Book Review: Libertarians on the Prairie by Christine Woodside

Book Review: Libertarians on the Prairie by Christine WoodsideLibertarians on the Prairie: Laura Ingalls Wilder, Rose Wilder Lane, and the Making of the Little House Books by Christine Woodside
Published by Arcade Publishing on September 6, 2016
Genres: History, Non Fiction
Pages: 292
Format: eARC
Source: Edelweiss
Goodreads
4 Stars
This myth-busting book finally reveals the true story behind the beloved children's classics.

Generations of children have fallen in love with the pioneer saga of the Ingalls family, of Pa and Ma, Laura and her sisters, and their loyal dog, Jack. Laura Ingalls Wilder's Little House books have taught millions of Americans about frontier life, giving inspiration to many and in the process becoming icons of our national identity. Yet few realize that this cherished bestselling series wandered far from the actual history of the Ingalls family and from what Laura herself understood to be central truths about pioneer life.

In this groundbreaking narrative of literary detection, Christine Woodside reveals for the first time the full extent of the collaboration between Laura and her daughter, Rose Wilder Lane. Rose hated farming and fled the family homestead as an adolescent, eventually becoming a nationally prominent magazine writer, biographer of Herbert Hoover, and successful novelist, who shared the political values of Ayn Rand and became mentor to Roger Lea MacBride, the second Libertarian presidential candidate. Drawing on original manuscripts and letters, Woodside shows how Rose reshaped her mother's story into a series of heroic tales that rebutted the policies of the New Deal. Their secret collaboration would lead in time to their estrangement. A fascinating look at the relationship between two strong-willed women, Libertarians on the Prairie is also the deconstruction of an American myth.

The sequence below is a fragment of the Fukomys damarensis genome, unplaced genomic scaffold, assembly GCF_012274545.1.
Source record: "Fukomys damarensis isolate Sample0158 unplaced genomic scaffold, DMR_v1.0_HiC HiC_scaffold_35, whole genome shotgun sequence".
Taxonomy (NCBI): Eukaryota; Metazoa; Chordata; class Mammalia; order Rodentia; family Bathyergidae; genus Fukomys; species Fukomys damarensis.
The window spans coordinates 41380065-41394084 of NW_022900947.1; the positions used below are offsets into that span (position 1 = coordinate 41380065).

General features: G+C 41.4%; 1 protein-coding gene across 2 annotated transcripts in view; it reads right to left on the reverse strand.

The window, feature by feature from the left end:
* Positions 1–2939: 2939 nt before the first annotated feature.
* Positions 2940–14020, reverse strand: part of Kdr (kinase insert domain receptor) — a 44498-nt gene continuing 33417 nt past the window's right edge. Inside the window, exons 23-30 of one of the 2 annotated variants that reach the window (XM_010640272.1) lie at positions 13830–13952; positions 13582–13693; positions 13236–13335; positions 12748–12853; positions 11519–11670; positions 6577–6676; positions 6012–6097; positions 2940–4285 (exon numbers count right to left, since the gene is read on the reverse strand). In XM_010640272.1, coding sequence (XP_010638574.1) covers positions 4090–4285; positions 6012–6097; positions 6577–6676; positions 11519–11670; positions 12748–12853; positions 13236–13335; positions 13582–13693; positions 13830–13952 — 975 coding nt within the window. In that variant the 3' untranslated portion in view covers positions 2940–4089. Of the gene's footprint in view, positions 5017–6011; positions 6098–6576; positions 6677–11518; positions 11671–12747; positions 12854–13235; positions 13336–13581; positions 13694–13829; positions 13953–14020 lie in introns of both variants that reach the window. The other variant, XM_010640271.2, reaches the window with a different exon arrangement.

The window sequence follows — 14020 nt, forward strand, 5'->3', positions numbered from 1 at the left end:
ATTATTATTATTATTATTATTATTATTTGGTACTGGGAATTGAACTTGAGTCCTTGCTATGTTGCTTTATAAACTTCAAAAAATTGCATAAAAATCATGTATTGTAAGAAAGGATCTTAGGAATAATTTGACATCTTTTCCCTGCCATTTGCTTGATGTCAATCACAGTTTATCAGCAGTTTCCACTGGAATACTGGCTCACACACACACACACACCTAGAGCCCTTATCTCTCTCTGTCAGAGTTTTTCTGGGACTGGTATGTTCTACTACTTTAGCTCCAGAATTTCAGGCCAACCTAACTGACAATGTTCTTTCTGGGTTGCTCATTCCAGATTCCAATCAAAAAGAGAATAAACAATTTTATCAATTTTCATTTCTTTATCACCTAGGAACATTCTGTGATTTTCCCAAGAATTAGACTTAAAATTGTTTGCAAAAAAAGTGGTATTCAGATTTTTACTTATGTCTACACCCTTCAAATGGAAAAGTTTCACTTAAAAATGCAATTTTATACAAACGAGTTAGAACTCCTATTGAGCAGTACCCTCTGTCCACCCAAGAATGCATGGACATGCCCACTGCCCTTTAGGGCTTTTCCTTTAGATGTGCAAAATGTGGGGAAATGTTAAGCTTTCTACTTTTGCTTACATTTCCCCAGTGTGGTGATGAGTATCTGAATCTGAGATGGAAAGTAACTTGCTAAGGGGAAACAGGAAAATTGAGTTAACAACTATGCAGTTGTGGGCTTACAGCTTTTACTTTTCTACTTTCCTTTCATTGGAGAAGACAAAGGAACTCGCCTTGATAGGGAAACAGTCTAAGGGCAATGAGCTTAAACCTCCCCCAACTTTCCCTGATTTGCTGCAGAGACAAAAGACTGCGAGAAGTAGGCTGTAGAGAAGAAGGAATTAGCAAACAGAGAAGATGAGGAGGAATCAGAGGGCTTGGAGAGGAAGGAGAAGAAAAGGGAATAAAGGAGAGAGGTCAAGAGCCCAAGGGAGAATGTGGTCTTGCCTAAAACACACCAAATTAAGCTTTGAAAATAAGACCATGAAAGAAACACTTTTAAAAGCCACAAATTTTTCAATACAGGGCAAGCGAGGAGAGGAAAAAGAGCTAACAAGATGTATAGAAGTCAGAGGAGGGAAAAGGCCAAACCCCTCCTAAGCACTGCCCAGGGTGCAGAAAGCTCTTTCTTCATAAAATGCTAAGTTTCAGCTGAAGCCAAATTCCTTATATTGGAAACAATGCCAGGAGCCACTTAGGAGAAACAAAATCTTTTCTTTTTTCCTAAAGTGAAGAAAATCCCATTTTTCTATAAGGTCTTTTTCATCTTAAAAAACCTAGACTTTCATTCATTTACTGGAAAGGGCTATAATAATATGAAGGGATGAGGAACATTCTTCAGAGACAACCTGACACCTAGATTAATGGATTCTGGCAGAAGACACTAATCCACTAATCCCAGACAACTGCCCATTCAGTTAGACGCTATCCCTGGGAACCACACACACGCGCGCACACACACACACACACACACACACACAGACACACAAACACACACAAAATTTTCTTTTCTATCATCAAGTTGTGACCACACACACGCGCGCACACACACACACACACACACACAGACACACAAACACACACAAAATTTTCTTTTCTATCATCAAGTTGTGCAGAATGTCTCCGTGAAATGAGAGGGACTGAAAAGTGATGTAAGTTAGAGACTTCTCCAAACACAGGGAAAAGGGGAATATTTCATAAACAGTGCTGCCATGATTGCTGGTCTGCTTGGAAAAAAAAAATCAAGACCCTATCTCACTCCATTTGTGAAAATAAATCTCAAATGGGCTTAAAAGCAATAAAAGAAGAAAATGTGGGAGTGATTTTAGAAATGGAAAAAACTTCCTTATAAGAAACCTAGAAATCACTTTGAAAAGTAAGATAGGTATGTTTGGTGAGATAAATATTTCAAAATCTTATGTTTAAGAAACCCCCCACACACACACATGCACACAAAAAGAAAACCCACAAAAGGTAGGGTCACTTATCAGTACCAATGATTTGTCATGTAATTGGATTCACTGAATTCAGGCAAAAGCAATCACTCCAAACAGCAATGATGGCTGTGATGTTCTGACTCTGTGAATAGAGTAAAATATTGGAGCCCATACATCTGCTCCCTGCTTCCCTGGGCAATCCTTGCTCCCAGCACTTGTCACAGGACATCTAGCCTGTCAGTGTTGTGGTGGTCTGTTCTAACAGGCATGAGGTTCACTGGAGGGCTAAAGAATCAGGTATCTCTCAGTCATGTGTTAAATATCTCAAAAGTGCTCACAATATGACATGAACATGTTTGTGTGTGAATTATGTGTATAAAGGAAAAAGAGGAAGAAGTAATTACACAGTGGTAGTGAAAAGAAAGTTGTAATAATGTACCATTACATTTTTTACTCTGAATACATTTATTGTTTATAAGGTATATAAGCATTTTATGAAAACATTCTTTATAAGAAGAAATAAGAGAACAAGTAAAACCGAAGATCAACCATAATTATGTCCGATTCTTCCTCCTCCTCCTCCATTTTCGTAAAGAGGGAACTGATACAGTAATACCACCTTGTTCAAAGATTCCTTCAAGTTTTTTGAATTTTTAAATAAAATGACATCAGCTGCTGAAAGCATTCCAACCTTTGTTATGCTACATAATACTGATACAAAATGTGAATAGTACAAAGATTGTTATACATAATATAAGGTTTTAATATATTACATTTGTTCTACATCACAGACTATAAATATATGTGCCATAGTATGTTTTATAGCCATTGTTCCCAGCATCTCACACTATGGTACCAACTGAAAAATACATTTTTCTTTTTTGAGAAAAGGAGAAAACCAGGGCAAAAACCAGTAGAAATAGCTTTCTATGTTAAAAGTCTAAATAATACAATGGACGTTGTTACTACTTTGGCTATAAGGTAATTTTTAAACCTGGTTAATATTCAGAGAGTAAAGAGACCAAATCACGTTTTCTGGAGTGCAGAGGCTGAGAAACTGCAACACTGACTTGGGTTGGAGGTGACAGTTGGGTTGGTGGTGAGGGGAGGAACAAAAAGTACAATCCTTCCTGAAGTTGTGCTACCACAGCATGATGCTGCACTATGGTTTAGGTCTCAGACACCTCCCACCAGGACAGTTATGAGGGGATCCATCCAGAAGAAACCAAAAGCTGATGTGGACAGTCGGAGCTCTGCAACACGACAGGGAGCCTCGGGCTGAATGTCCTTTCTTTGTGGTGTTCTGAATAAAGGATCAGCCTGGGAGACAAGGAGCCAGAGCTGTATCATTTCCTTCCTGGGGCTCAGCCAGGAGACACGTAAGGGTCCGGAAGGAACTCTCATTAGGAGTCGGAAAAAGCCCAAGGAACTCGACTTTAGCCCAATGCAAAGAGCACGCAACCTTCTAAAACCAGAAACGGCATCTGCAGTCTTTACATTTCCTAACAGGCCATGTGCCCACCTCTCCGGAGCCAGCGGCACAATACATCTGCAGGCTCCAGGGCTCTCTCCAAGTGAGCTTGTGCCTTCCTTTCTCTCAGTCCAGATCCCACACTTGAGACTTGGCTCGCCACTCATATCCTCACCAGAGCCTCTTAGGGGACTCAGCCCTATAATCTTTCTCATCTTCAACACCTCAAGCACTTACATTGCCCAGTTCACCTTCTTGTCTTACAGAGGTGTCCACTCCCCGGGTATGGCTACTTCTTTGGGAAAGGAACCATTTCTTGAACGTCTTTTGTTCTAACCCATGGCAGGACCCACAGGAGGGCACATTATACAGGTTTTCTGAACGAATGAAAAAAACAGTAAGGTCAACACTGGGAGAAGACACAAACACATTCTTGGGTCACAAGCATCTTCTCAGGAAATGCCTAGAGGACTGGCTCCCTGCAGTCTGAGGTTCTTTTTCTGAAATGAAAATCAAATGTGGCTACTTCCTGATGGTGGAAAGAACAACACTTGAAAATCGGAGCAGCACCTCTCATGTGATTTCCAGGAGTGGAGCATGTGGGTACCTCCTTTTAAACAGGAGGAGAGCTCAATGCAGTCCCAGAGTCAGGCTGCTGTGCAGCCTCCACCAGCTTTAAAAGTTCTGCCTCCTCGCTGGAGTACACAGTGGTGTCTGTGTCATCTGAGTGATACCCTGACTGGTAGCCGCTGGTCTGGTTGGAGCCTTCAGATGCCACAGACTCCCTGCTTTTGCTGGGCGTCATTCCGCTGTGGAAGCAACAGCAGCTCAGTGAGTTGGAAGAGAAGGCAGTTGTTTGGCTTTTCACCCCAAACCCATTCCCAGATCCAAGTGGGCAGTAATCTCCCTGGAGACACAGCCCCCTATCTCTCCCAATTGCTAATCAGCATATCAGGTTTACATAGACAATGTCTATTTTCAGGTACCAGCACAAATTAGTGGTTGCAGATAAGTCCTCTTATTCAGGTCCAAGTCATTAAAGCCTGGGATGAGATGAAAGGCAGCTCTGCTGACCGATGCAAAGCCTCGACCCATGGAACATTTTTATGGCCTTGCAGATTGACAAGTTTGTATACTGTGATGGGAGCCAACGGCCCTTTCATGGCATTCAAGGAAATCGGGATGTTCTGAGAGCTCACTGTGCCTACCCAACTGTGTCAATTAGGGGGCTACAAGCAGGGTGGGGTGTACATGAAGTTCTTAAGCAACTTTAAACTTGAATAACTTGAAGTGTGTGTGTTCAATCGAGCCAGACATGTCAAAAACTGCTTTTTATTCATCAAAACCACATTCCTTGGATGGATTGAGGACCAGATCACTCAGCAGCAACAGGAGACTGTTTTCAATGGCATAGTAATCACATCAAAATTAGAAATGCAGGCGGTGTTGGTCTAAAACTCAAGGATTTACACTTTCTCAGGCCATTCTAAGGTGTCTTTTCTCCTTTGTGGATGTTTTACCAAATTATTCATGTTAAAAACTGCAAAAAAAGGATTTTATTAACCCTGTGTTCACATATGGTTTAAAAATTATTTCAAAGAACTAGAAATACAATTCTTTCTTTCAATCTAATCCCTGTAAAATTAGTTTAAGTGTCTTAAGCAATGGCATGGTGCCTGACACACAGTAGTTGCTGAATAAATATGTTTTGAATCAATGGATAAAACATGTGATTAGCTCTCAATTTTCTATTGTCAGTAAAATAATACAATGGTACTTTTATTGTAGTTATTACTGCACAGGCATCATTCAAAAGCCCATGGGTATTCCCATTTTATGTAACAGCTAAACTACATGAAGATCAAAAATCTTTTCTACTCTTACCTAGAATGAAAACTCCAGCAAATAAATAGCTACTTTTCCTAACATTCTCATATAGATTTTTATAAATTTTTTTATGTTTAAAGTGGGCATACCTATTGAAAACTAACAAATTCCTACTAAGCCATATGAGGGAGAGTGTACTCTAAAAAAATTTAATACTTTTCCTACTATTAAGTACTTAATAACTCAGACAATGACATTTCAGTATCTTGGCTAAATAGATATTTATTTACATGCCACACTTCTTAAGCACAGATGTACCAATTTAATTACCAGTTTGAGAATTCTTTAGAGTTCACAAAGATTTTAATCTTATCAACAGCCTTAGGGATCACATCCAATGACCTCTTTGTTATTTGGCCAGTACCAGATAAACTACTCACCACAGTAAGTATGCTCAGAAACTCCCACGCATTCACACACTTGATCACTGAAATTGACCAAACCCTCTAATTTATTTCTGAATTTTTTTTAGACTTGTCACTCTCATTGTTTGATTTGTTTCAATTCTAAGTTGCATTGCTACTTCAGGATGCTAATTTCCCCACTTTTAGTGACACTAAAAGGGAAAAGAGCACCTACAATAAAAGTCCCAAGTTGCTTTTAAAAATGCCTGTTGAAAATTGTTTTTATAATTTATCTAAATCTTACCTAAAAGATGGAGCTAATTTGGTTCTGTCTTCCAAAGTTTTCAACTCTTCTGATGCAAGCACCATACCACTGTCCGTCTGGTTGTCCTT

Book Review:

The first books I remember buying as a kid were the Little House books. I still have them; they’ve been read so many times I had to tape the spines. In the 1990s, I read the books about Laura’s daughter Rose, and kept going to the books about Laura’s mother and grandmother. But Laura’s stories were always my favorite, and I loved Laura’s plucky attitude and pioneer spirit, and the knowledge that the Ingalls family would survive any hardship because they had each other.

Essentially, I’ve been a huge fan of the Little House books and Laura Ingalls Wilder all my life. I even embody some of that pioneer spirit. I’m a farmer. I love the land. I like being self-sufficient. After reading LIBERTARIANS ON THE PRAIRIE, I have to wonder if I absorbed the intended messages of Rose Wilder Lane, the themes she slid into her mother’s books. The author deconstructs the “new” pioneer myth Rose built, shaping her mother’s stories into a vehicle for her political beliefs of freedom, love of nature, self-sufficiency, and so on.

I’m not sure if LIBERTARIANS ON THE PRAIRIE will appeal to all fans of the Little House books. It can be hard to see the layers peeled back on childhood favorites, to learn that Rose carefully edited the books, picking which of Laura’s experiences best fit the ideal she wanted to portray. But I geeked out over learning more about Laura and Rose, their writing process, and their relationship, as well as how their personal beliefs and politics influenced the books.